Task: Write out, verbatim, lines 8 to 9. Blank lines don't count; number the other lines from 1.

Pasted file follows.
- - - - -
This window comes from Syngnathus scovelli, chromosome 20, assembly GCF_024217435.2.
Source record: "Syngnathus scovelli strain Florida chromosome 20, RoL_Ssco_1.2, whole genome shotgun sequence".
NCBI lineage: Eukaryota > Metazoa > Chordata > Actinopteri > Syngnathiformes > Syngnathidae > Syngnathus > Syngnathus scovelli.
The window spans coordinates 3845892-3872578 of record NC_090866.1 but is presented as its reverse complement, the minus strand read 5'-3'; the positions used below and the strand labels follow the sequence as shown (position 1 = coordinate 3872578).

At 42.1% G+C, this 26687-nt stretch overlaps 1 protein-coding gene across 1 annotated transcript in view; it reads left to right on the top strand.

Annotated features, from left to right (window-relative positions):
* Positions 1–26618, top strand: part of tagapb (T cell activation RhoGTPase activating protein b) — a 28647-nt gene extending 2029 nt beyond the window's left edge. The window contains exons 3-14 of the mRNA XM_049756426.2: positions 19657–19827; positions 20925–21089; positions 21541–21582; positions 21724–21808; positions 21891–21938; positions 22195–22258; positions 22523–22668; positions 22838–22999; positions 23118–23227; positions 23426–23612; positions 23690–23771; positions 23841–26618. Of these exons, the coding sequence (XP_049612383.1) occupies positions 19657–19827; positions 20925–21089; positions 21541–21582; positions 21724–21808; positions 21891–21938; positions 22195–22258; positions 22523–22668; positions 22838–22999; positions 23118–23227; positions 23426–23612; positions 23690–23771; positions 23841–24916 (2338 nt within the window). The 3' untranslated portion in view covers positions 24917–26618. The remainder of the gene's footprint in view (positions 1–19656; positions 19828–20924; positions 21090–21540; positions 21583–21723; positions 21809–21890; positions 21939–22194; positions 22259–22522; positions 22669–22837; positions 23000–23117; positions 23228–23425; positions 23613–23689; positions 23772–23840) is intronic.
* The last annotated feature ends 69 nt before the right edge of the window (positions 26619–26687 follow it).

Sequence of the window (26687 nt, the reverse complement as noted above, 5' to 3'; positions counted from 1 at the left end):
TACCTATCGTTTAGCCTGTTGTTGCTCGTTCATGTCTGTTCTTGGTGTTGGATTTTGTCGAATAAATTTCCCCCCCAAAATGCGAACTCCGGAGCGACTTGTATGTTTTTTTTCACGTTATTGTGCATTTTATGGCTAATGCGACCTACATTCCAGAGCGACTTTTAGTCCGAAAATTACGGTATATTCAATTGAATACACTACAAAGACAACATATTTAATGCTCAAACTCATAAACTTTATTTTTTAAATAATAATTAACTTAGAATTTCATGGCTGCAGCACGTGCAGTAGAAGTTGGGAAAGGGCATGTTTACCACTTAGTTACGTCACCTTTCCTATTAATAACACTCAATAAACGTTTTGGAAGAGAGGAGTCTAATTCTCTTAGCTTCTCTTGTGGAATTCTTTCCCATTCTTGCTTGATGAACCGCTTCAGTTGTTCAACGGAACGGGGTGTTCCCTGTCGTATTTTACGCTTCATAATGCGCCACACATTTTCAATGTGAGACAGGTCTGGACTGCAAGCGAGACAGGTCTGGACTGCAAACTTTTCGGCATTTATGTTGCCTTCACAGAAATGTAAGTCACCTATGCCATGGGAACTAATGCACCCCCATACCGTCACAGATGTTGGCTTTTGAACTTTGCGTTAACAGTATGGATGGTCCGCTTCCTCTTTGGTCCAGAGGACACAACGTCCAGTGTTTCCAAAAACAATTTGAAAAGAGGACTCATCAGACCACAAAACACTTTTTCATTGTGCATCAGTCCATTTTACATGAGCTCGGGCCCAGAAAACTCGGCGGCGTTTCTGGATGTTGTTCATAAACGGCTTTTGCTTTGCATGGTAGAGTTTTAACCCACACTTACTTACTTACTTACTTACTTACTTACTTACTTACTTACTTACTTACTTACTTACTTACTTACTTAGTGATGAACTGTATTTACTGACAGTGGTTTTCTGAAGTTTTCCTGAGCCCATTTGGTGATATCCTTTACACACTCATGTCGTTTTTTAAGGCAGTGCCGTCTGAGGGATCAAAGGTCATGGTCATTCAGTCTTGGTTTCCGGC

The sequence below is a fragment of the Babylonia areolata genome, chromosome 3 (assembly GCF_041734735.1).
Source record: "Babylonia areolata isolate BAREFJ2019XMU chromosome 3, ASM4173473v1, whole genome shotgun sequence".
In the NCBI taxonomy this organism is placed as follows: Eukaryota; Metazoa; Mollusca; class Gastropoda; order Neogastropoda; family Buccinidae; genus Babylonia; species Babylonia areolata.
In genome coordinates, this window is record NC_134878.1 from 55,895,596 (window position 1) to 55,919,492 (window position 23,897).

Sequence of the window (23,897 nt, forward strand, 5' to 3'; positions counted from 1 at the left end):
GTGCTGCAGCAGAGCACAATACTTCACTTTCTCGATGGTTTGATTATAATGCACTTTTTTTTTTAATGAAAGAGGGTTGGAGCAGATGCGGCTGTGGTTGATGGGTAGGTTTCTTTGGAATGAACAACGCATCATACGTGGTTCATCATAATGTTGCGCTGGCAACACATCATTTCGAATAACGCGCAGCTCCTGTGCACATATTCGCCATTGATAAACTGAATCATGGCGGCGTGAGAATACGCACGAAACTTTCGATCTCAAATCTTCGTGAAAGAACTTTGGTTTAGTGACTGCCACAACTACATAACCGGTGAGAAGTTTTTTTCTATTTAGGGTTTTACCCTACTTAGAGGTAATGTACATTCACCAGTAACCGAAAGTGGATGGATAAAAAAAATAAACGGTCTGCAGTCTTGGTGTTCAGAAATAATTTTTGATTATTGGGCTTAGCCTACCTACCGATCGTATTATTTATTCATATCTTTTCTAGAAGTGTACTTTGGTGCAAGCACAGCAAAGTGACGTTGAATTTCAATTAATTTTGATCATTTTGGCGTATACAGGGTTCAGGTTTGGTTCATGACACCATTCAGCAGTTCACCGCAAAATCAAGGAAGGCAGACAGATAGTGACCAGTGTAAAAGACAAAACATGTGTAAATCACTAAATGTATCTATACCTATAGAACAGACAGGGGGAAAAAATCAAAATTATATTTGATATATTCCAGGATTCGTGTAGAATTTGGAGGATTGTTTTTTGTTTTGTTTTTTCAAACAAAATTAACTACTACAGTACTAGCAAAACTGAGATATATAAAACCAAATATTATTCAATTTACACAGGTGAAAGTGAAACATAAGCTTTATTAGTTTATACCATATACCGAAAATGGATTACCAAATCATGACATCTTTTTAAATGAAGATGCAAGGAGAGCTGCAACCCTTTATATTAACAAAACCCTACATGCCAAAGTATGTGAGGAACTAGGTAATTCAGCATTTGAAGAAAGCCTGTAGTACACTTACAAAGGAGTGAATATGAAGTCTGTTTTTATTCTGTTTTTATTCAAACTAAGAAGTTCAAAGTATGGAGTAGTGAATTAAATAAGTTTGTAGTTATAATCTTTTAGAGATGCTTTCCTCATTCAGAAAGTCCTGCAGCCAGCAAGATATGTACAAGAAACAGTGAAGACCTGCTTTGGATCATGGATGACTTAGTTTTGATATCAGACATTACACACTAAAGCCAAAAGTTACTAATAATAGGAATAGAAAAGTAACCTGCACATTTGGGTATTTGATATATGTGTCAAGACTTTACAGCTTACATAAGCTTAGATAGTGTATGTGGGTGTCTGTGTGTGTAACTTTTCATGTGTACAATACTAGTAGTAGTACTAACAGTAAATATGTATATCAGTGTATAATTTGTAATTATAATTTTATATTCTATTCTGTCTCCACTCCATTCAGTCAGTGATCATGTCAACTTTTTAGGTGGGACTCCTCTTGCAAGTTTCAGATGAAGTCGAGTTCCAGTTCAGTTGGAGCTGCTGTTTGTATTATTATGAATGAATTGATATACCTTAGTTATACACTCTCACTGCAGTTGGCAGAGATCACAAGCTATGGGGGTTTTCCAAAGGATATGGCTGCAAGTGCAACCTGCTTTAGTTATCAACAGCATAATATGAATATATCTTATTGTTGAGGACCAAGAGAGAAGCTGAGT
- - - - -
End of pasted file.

* The last annotated feature ends 69 nt before the right edge of the window (positions 26619–26687 follow it).

Sequence of the window (26687 nt, the reverse complement as noted above, 5' to 3'; positions counted from 1 at the left end):